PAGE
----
In Lady Washington Consol. Co. v. Wood, 113 Cal. 482 [45 P. 809], the transactions were open and public and the record could have been inspected by anyone. In Simpson v. Dalziel, 135 Cal. 599 [67 P. 1080], the plaintiff could have learned the true facts by asking his attorney. The plaintiff in First National Bank v. Thompson, 212 Cal. 388 [298 P. 808], not only had knowledge of facts which should have put him on inquiry, he had actual knowledge of the fraudulent circumstances before he entered the agreement.

Respondents cite Merchants' Ice etc. Co. v. Globe Brewing Co., 78 Cal. App. 2d 618 [177 P.2d 963], where the court states at page 624:

" 'As the means of knowledge are equivalent to knowledge if it appears that the plaintiff had notice or information of circumstances which would put him on an inquiry which, if followed, would lead to knowledge, or that the facts were presumptively within his knowledge, he will be deemed to have had actual knowledge of these facts.' This rule applies where failure to make inquiry under the circumstances would amount to a negligent omission. (Tarke v. Bingham, 123 Cal. 163 [55 P. 759].)"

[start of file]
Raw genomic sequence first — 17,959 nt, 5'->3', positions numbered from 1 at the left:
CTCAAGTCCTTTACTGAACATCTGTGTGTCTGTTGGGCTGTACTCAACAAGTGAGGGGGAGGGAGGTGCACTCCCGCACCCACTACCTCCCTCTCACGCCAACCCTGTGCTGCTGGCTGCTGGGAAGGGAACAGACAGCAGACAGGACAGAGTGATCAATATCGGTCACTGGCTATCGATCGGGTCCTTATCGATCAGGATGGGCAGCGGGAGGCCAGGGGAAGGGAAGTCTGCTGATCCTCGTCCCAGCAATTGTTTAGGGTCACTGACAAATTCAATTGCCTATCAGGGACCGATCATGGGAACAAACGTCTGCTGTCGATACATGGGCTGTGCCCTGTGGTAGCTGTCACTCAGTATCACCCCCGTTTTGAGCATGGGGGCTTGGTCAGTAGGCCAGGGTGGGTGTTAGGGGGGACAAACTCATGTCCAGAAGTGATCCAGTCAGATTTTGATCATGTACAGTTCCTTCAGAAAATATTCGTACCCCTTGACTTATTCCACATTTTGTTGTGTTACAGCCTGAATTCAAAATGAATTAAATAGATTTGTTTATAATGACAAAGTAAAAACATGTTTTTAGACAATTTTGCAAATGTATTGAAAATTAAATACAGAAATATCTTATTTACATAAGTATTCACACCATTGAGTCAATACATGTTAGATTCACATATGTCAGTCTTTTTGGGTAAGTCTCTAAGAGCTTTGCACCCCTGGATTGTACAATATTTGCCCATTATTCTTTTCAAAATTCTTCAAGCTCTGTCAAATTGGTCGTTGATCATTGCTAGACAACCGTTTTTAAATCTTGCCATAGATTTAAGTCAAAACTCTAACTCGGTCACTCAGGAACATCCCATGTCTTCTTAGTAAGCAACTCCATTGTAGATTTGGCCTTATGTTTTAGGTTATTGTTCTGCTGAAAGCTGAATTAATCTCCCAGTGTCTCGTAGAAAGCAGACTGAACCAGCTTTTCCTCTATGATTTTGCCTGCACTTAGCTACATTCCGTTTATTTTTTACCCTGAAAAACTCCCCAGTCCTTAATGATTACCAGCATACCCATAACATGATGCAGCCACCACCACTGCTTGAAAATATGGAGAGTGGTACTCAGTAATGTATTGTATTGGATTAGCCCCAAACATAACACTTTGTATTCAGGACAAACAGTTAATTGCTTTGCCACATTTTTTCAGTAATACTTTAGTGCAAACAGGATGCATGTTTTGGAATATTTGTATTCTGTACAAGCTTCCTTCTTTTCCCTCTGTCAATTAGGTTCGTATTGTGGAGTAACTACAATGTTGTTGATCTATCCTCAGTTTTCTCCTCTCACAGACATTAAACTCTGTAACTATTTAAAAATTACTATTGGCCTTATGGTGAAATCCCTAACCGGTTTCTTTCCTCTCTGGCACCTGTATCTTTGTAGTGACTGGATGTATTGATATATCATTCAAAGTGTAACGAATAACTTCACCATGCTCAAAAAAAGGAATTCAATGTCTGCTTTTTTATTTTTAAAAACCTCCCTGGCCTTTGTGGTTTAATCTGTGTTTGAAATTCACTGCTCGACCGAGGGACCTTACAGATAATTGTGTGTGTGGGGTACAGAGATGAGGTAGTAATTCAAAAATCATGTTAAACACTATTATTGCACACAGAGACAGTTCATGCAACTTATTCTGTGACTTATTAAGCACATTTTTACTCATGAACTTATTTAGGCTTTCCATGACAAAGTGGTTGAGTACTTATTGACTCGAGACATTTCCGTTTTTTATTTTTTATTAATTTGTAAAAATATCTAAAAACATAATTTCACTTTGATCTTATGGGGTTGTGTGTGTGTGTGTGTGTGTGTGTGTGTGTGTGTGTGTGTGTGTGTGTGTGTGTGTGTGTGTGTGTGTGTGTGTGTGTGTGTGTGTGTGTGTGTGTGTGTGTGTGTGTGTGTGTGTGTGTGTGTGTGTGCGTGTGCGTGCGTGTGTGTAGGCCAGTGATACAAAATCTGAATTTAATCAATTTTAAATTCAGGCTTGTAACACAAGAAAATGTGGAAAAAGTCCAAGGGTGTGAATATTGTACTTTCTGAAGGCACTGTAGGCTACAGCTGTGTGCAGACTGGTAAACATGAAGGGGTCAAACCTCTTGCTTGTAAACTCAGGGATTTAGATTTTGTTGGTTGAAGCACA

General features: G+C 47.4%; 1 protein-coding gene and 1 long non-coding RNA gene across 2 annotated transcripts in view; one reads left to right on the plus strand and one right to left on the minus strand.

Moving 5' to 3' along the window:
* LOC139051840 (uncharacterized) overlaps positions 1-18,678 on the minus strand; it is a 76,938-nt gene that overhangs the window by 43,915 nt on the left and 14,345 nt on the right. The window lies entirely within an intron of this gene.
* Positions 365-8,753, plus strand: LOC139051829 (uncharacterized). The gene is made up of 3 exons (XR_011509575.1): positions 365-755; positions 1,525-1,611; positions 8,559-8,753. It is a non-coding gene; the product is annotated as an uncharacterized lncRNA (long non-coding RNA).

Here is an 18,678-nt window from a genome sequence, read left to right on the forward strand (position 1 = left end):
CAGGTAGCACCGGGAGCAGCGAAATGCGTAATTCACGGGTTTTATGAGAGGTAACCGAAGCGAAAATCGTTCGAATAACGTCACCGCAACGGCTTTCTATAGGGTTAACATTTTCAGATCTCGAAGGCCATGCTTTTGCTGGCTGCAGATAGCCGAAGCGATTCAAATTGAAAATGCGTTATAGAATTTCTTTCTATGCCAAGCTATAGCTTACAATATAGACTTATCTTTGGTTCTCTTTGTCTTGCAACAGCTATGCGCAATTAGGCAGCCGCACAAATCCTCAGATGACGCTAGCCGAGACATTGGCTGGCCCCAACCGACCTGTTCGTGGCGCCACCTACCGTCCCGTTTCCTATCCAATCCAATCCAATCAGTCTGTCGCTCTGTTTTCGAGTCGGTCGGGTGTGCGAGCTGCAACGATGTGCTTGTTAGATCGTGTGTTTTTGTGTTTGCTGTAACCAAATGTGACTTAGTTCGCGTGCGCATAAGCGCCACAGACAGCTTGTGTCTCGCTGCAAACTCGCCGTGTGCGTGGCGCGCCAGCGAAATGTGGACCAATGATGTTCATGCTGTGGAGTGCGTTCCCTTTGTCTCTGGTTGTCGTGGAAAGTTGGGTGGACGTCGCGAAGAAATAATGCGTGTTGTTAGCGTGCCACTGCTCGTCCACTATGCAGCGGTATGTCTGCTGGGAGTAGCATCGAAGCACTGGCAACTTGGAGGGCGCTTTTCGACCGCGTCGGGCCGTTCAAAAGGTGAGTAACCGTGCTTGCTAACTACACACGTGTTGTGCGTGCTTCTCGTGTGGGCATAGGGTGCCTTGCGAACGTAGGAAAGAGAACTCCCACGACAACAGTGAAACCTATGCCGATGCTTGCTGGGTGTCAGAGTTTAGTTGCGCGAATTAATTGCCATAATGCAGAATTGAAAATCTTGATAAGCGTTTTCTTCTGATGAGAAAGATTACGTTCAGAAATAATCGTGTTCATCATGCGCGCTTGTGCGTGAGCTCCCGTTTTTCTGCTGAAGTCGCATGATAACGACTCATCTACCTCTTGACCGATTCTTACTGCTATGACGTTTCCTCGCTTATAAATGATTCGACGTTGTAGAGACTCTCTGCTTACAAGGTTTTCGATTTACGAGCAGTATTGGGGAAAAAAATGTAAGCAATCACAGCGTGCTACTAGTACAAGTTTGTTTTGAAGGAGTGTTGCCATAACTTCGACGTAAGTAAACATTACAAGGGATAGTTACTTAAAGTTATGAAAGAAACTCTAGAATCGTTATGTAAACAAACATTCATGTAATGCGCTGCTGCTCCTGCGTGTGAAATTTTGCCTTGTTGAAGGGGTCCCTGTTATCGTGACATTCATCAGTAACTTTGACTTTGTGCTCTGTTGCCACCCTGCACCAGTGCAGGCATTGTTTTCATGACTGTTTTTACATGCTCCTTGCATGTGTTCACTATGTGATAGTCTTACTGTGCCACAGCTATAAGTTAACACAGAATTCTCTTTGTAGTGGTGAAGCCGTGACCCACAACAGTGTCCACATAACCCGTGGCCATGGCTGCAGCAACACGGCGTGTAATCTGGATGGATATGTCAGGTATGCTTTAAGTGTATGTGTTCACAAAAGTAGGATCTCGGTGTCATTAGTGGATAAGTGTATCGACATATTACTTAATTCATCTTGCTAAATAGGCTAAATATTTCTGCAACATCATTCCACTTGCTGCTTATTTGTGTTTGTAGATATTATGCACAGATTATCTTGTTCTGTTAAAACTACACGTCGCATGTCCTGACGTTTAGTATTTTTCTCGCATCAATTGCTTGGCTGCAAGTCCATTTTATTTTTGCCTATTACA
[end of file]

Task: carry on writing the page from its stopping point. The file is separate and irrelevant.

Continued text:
It is our view that the appellant made a sufficient investigation and found information which put him on notice of the actual facts.

Appellant has argued that the findings of the trial court are inconsistent because the only information available to him was the false representations made by respondents. The evidence shows appellant worked at the bar, knew the sales tax returns and was told by the defendants' bookkeeper that the bar grossed approximately $6,500. There was evidence showing appellant desired to change the type of patronage. This tended to show appellant's primary interest was not the gross of the bar but rather its potentiality and that he would be more concerned with the location, facilities, etc.

Appellant appears to be arguing that he relied as a matter of law on the representations. [5] Reliance is a question of fact. [3c] The trial court found, under the facts of this case, that appellant did not rely on the representations and the evidence is sufficient to sustain the decision.

Judgment affirmed.

Dooling, J., and Draper, J., concurred.